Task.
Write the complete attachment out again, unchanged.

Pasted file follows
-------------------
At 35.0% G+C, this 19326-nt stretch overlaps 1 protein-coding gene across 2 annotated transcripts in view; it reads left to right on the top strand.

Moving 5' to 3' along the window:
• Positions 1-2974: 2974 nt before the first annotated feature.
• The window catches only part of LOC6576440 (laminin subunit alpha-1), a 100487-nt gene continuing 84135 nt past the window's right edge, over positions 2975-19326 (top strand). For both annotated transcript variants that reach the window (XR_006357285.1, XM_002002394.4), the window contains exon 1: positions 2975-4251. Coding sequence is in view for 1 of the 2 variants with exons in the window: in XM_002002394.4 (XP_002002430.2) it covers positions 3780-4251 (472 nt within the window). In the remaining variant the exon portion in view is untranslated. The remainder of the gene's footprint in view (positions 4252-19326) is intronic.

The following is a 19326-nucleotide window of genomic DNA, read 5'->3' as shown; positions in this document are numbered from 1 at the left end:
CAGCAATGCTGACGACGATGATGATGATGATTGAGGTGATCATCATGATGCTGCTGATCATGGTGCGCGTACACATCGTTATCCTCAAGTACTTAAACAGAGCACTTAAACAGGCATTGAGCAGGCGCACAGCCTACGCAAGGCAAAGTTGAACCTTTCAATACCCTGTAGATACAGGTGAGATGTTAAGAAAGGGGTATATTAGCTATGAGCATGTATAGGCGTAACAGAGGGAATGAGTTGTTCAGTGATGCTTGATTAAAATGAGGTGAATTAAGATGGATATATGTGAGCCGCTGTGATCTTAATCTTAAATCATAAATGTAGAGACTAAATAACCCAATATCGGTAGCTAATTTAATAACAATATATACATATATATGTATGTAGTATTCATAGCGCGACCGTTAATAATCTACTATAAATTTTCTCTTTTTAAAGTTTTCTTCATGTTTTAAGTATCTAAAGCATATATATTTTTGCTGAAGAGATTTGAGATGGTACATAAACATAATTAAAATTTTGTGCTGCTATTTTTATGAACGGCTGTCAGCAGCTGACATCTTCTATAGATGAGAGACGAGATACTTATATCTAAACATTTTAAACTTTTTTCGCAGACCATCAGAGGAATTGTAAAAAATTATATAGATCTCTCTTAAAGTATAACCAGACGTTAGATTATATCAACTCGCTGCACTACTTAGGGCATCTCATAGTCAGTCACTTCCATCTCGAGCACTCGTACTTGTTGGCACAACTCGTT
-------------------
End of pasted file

At 35.0% G+C, this 19326-nt stretch overlaps 1 protein-coding gene across 2 annotated transcripts in view; it reads left to right on the top strand.

Moving 5' to 3' along the window:
• Positions 1-2974: 2974 nt before the first annotated feature.
• The window catches only part of LOC6576440 (laminin subunit alpha-1), a 100487-nt gene continuing 84135 nt past the window's right edge, over positions 2975-19326 (top strand). For both annotated transcript variants that reach the window (XR_006357285.1, XM_002002394.4), the window contains exon 1: positions 2975-4251. Coding sequence is in view for 1 of the 2 variants with exons in the window: in XM_002002394.4 (XP_002002430.2) it covers positions 3780-4251 (472 nt within the window). In the remaining variant the exon portion in view is untranslated. The remainder of the gene's footprint in view (positions 4252-19326) is intronic.

The following is a 19326-nucleotide window of genomic DNA, read 5'->3' as shown; positions in this document are numbered from 1 at the left end:
CAGCAATGCTGACGACGATGATGATGATGATTGAGGTGATCATCATGATGCTGCTGATCATGGTGCGCGTACACATCGTTATCCTCAAGTACTTAAACAGAGCACTTAAACAGGCATTGAGCAGGCGCACAGCCTACGCAAGGCAAAGTTGAACCTTTCAATACCCTGTAGATACAGGTGAGATGTTAAGAAAGGGGTATATTAGCTATGAGCATGTATAGGCGTAACAGAGGGAATGAGTTGTTCAGTGATGCTTGATTAAAATGAGGTGAATTAAGATGGATATATGTGAGCCGCTGTGATCTTAATCTTAAATCATAAATGTAGAGACTAAATAACCCAATATCGGTAGCTAATTTAATAACAATATATACATATATATGTATGTAGTATTCATAGCGCGACCGTTAATAATCTACTATAAATTTTCTCTTTTTAAAGTTTTCTTCATGTTTTAAGTATCTAAAGCATATATATTTTTGCTGAAGAGATTTGAGATGGTACATAAACATAATTAAAATTTTGTGCTGCTATTTTTATGAACGGCTGTCAGCAGCTGACATCTTCTATAGATGAGAGACGAGATACTTATATCTAAACATTTTAAACTTTTTTCGCAGACCATCAGAGGAATTGTAAAAAATTATATAGATCTCTCTTAAAGTATAACCAGACGTTAGATTATATCAACTCGCTGCACTACTTAGGGCATCTCATAGTCAGTCACTTCCATCTCGAGCACTCGTACTTGTTGGCACAACTCGTT